The IGRS Open Day & AGM was held, once again, at 34 Chepstow Villas, a venue that’s just a stone’s throw from the buzz of London’s Portobello Road and Notting Hill High Street. At nearly full capacity (only two places short), the bright and airy conference room soon had its own buzz as members took the opportunity over tea/coffee and biscuits to catch up with one another before settling down to the first of two lectures.
John Tierney presented an interesting overview of the work he and the HistoricGraves team have been carrying out with community groups in Ireland.
As well as passing on some useful tips for reading and deciphering memorial iconography and inscriptions – torch, mirror and the human eye being the main tools – he gave some fascinating examples of how modern and inexpensive technology is being used to develop an outstanding archive of material for genealogists and local historians.
He talked of how HistoricGraves, having started off with a strong archaeological focus (John and his colleagues being archaeologists), swiftly evolved into a project that’s about people – both the people in the communities that carry out the graveyard surveys, and the people whose stories are uncovered by those community groups.
The HistoricGraves project, he says, is not about measuring old stones; it is about facilitating the telling of stories of people and places through time.
These stories of people and place convey the emotional response generated by graveyards. Richer and more accurate than the mere recording of stones, these stories are captured by local groups in photographs, in audio and video recordings and in writing, and then uploaded to the HistoricGraves website for all to see, hear, read and enjoy.
Sharon Hintze, director of the London (LDS) Family History Centre at the National Archives in Kew, was the second speaker and she set out to guide us around the brand-new FamilySearch interface. It was reassuring to learn that the new design – with its pop ups, bright colours and bells and whistles – was deliberately created with the upcoming, tablet-using generation of genealogists in mind.For the assembled audience, which made up the more typical demographic of family historians, Sharon suggested the Search option at the very top of the Homepage, which returns us to more familiar, calm, territory.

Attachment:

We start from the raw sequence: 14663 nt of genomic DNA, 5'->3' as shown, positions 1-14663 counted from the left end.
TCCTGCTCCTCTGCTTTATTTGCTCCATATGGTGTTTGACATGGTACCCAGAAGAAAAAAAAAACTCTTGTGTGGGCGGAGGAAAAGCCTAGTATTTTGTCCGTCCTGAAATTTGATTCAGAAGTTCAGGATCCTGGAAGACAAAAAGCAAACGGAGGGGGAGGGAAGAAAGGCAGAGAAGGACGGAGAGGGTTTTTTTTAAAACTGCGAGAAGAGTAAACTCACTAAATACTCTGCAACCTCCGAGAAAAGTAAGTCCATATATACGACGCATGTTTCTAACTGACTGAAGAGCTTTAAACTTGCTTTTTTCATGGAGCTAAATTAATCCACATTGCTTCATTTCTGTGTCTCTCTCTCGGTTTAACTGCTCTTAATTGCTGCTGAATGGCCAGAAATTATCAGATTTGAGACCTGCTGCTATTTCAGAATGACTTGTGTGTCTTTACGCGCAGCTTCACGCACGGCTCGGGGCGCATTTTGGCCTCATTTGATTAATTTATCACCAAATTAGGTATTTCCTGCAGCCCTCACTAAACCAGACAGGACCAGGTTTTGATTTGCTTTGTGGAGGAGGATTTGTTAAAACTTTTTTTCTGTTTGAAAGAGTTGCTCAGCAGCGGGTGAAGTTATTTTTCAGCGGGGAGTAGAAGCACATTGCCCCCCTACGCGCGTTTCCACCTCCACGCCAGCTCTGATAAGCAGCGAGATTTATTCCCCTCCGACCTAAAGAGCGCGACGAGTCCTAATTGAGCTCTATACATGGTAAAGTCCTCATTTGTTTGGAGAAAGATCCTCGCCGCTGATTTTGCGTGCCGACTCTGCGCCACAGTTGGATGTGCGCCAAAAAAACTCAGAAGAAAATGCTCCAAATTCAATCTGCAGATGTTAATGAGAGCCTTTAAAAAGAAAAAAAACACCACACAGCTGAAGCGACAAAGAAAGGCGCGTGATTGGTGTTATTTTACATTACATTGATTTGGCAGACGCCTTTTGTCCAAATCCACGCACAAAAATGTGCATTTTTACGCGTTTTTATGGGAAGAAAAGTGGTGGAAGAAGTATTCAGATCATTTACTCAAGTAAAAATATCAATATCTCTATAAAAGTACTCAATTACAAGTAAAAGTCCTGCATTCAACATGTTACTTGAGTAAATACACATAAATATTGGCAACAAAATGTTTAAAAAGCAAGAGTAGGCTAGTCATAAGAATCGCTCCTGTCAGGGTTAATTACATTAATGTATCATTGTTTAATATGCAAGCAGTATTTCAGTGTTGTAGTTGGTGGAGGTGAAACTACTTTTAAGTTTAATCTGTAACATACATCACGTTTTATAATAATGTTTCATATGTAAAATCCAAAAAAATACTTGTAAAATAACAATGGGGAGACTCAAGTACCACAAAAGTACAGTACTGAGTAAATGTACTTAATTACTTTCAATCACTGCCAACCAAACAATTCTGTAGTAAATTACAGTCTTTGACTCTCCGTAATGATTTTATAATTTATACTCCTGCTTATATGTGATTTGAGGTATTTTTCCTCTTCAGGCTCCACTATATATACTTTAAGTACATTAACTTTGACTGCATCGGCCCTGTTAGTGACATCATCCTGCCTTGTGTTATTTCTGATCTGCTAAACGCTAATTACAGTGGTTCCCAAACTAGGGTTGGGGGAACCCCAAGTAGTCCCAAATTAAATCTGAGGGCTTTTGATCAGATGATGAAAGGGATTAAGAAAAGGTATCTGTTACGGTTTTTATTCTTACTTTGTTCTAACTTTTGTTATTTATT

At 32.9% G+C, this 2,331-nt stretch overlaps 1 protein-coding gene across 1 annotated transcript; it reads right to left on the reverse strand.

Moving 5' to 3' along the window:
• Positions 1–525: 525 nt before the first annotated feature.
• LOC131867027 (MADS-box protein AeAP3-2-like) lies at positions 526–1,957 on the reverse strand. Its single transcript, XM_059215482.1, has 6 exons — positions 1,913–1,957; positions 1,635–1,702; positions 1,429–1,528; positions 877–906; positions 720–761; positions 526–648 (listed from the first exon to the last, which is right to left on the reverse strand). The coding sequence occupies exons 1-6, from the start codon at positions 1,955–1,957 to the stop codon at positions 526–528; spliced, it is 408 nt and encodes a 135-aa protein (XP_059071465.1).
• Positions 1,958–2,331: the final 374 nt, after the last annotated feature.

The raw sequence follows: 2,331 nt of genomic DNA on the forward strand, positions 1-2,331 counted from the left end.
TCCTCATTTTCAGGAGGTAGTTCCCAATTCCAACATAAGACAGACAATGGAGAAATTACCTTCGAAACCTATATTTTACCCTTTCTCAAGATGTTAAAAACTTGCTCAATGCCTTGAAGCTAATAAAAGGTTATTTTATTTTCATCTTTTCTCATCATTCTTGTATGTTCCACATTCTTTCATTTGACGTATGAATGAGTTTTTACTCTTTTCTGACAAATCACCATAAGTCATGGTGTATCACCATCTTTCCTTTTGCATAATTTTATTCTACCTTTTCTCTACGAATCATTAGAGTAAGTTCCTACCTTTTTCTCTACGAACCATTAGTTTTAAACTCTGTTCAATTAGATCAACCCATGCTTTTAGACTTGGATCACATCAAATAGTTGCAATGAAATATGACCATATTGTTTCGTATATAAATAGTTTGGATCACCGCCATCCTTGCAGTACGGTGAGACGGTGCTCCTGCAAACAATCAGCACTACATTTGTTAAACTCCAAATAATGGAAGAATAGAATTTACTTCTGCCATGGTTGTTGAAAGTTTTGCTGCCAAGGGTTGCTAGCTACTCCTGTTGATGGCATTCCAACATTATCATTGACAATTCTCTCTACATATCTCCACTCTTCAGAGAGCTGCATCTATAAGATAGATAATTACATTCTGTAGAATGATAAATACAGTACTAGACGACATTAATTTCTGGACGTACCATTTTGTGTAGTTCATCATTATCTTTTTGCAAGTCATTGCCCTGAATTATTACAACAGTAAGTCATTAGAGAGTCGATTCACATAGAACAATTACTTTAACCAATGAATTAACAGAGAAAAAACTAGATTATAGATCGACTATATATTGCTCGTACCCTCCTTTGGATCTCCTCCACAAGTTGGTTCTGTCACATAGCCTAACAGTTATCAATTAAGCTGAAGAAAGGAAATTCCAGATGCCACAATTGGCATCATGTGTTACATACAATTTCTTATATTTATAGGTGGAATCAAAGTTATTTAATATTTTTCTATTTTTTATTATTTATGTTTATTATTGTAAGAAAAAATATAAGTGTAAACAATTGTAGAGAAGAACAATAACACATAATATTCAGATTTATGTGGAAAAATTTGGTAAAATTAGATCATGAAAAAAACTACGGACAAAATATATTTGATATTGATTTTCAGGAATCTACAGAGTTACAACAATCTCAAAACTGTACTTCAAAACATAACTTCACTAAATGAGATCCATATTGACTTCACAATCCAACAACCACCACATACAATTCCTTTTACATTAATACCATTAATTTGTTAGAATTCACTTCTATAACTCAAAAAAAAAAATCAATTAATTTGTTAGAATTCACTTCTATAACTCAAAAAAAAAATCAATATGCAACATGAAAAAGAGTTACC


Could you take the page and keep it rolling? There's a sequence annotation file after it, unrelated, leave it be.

Among the new features she pointed out is the need to log-in (if you want to collaborate on family trees, upload photos or save searches); she stressed that this will not generate spam nor any contact from the LDS Church.
Apparantly the search facility has been much improved and searches can now be carried out by first name only, by family name only, by no name and by batch number, followed by filters. And for those who run into difficulties with the site, FamilySearch can be contacted directly via text, email and phone options, including a UK 0800 number. Messages are currently being answered within a day.
As well as introducing us to the newly unveiled FamilySearch site, Sharon gave details of the Irish record collections searchable on the site. These are listed in the attached handout, but also advised that the site holds transcripts for the Irish Prison Registers 1790-1924 (images can be viewed at any LDS Family History Centre), and has both transcripts and images for the Tithe Applotment 1814-1855 collection. The Principal Probate Calendars 1858-1920 will shortly be joining the FamilySearch line-up.
She also pointed out that some 2,580 microfilms of the Registry of Deeds collection are held at Kew – 100 of them are indexes, the rest are of actual deeds – and reminded the audience that FamilySearch is a cheap and accessible way to discover US and Canadian records of our emigrant ancestors. With that in mind, she added that FamilySearch is currently working on adding all New York passengers lists.
Both lectures were full of interest and new information, and were warmly received by all attendees.
A finger buffet followed, and gave everyone a chance to mingle, talk about their own research or even ask specific questions of Sharon, John, or other experienced genealogists in the room.
And then it was on to the business-end of the day with the AGM, which was introduced by IGRS President Fergus Gillespie, ex-Chief Herald of Ireland. Chairman Steven Smyrl ran through the major highlights of the year for both the IGRS and the wider Irish genealogical community, and talked of how the Society’s membership has leapt to its highest ever number (720). His report, and those of the Honorary Secretaries, will appear in The Irish Genealogist when it is published in the autumn, as will the full citation of Terry Eakin’s election to the Fellowship of the IGRS.
And so another successful Open Day in London was wrapped up.